The concept of FDG-PET endophenotype in Alzheimer's disease.
ABSTRACT Often viewed as a potential tool for preclinical diagnosis in early asymptomatic stages of Alzheimer's disease (AD), the term "endophenotype" has acquired a recent popularity in the field. In this review, we analyze the construct of endophenotype-originally designed to discover genes, and examine the literature on potential endophenotypes for the late-onset form of AD (LOAD). We focus on the [18F]-fluoro-2-deoxyglucose (FDG) PET technique, which shows a characteristic pattern of hypometabolism in AD-related regions in asymptomatic carriers of the ApoE E4 allele and in children of AD mothers. We discuss the pathophysiological significance and the positive predictive accuracy of an FDG-endophenotype for LOAD in asymptomatic subjects, and discuss several applications of this endophenotype in the identification of both promoting and protective factors. Finally, we suggest that the term "endophenotype" should be reserved to the study of risk factors, and not to the preclinical diagnosis of LOAD.
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ABSTRACT: In May 2012, the Fourth Canadian Consensus Conference on the Diagnosis and Treatment of Dementia brought together in Montreal experts from around Canada to update Canadian recommendations for the diagnosis and management of patients with neurodegenerative conditions associated with deterioration of cognition. Multiple topics were discussed. The present paper is a highly condensed version of those recommendations that were produced to support discussions in the field of neuroimaging for clinical diagnosis of those conditions.Alzheimer's Research and Therapy 07/2013; 5(Suppl 1):S3. · 3.50 Impact Factor
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ABSTRACT: Alzheimer's disease (AD) is a devastating public health problem that affects over 5.4 million Americans. Depression increases the risk of Mild Cognitive Impairment (MCI) and AD. By understanding the influence of depression on cognition, the potential exists to identify subgroups of depressed elders at greater risk for cognitive decline and AD. The current study sought to: 1) clinically identify a sub group of geriatric patients who suffer from depression related cognitive impairment; 2) cross validate this depressive endophenotype of MCI/AD in an independent cohort. Data was analyzed from 519 participants of Project FRONTIER. Depression was assessed with the GDS30 and cognition was assessed using the EXIT 25 and RBANS. Five GDS items were used to create the Depressive endophenotype of MCI and AD (DepE). DepE was significantly negatively related to RBANS index scores of Immediate Memory (B=-2.22, SE=.37, p<0.001), visuospatial skills (B=-1.11, SE=0.26, p<0.001), Language (B=-1.03, SE=0.21, p<0.001), Attention (B=-2.56, SE=0.49, p<0.001), and Delayed Memory (B=-1.54, SE = 037, p<0.001), and higher DepE scores were related to poorer executive functioning (EXIT25; B=0.65, SE=0.19, p=0.001). DepE scores significantly increased risk for MCI diagnosis (odds ratio [OR] = 2.04; 95% CI=1.54-2.69). Data from 235 participants in the TARCC (Texas Alzheimer's Research & Care Consortium) were analyzed for cross-validation of findings in an independent cohort. The DepE was significantly related to poorer scores on all measures, and a significantly predicted of cognitive change over 12- and 24-months. The current findings suggest that a depressive endophenotype of MCI and AD exists and can be clinically identified using the GDS-30. Higher scores increased risk for MCI and was cross-validated by predicting AD in the TARCC. A key purpose for the search for distinct subgroups of individuals at risk for AD and MCI is to identify novel treatment and preventative opportunities.PLoS ONE 01/2013; 8(7):e68848. · 3.53 Impact Factor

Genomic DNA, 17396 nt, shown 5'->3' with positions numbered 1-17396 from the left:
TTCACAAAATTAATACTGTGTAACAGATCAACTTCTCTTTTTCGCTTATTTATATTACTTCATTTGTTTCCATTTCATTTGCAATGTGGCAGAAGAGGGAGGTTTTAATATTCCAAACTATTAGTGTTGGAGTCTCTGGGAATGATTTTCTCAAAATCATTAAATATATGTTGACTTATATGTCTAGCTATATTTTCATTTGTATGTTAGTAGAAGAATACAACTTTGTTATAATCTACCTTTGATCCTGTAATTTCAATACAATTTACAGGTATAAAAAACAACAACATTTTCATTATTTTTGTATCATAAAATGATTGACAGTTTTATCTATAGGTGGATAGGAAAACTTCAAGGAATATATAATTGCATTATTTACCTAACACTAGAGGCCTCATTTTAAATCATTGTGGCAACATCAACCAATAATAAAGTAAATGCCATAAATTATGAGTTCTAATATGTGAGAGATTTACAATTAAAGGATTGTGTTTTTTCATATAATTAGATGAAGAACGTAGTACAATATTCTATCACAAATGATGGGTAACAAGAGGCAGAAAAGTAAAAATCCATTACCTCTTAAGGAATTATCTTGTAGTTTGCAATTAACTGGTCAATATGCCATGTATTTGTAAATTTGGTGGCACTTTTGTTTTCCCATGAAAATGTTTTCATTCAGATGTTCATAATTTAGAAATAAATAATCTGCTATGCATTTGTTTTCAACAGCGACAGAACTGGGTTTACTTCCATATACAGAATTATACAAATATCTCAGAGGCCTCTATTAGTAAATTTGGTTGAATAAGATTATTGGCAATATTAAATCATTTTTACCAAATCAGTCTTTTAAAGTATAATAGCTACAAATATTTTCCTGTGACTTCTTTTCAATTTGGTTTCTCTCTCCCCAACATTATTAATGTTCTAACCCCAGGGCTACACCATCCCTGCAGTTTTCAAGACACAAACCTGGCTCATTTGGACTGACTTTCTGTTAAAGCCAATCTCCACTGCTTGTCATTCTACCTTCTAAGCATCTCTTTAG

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ABSTRACT: Patients suffering from prodromal (i.e., amnestic mild cognitive impairment, aMCI) and overt Alzheimer's disease (AD) show abnormal cortical sources of resting state electroencephalographic (EEG) rhythms. Here we tested the hypothesis that these sources show extensive abnormalities in liver cirrhosis (LC) patients with a cognitive impairment due to covert and diffuse hepatic encephalopathy (CHE). EEG activity was recorded in 64 LC (including 21 CHE), 21 aMCI, 21 AD, and 21 cognitively intact (Nold) subjects. EEG rhythms of interest were delta (2-4 Hz), theta (4-8 Hz), alpha 1 (8-10.5 Hz), alpha 2 (10.5-13 Hz), beta 1 (13-20 Hz), and beta 2 (20-30 Hz). EEG cortical sources were estimated by LORETA. Widespread sources of theta (all but frontal), alpha 1 (all but occipital), and alpha 2 (parietal, temporal) rhythms were higher in amplitude in all LC patients than in the Nold subjects. In these LC patients, the activity of central, parietal, and temporal theta sources correlated negatively, and parietal and temporal alpha 2 sources correlated positively with an index of global cognitive status. Finally, widespread theta (all but frontal) and alpha 1 (all but occipital) sources showed higher activity in the sub-group of LC patients with CHE than in the patients with aMCI or AD. These results unveiled the larger spatial-frequency abnormalities of the resting state EEG sources in the CHE compared to the AD condition.Journal of Alzheimer's disease: JAD 12/2012; · 3.61 Impact Factor